Invest in intelligent archiving:
Look at software-based archiving solutions that let you store and manage data originating from email and file servers, content management systems and even instant messaging clients. These products use data classification engines to help companies manage, retain and protect their information.
Stay up to date with THE latest threats:
Employers and employees need to have some awareness of new and existing security threats. Providing security-related training for your staff can also help prevent your organisation being vulnerable to attacks.
Secure mobile devices:
Like your PCs, mobile devices such as a smartphones and PDAs need to run the latest security software. Always develop security policies that address the requirement and use encryption software to secure these devices.
Be aware of social networking:
Most people participate in some form of social networking through popular websites. Create internet security policies that address this. Block access if required because hackers will carry out attacks using personal information from these sites.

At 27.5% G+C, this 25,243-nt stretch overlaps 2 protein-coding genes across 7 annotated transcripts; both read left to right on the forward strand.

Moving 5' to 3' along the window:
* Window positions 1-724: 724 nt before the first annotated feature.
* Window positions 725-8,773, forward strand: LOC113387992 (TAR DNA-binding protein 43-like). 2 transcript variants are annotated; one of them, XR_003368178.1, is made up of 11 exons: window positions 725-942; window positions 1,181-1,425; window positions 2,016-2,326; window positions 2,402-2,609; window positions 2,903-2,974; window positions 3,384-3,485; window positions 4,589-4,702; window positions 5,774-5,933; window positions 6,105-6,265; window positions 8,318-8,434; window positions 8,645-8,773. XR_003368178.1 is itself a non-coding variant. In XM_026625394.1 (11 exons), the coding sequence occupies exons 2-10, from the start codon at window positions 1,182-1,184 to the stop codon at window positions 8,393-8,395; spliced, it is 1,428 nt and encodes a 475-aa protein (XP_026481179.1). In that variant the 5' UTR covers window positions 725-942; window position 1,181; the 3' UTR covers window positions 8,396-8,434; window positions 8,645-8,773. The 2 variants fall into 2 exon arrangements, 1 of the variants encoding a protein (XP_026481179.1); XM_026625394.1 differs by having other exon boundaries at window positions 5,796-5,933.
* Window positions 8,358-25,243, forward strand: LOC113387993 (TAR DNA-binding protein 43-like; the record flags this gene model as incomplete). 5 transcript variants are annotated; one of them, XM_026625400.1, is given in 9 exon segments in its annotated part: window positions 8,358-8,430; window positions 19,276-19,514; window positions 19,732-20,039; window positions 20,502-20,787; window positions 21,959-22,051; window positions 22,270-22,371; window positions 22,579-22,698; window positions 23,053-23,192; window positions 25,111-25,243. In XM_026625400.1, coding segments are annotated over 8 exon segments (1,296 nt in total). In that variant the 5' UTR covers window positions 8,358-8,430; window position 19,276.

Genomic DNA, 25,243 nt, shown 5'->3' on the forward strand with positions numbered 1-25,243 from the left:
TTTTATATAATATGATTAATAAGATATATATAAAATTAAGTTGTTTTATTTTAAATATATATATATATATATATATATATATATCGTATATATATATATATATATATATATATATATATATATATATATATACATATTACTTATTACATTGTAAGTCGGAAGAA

Don't always accept third-party applications:
Hackers often implant viruses, malware and other types of malicious code into applications. This code can provide the attackers with access to user profiles.
Practice a defence-in-depth strategy:
Organisations need to adopt a defence-in-depth strategy which emphasises multiple, overlapping, and mutually supportive systems to protect against single-point failures in any specific technology or protection method. This should include the deployment of regularly updated antivirus, firewalls, intrusion detection and intrusion protection systems on client systems. In addition, organisations should establish a back-up and recovery plan so they are not interrupted in the event of a disaster, and to protect the organisation against present and future online threats.
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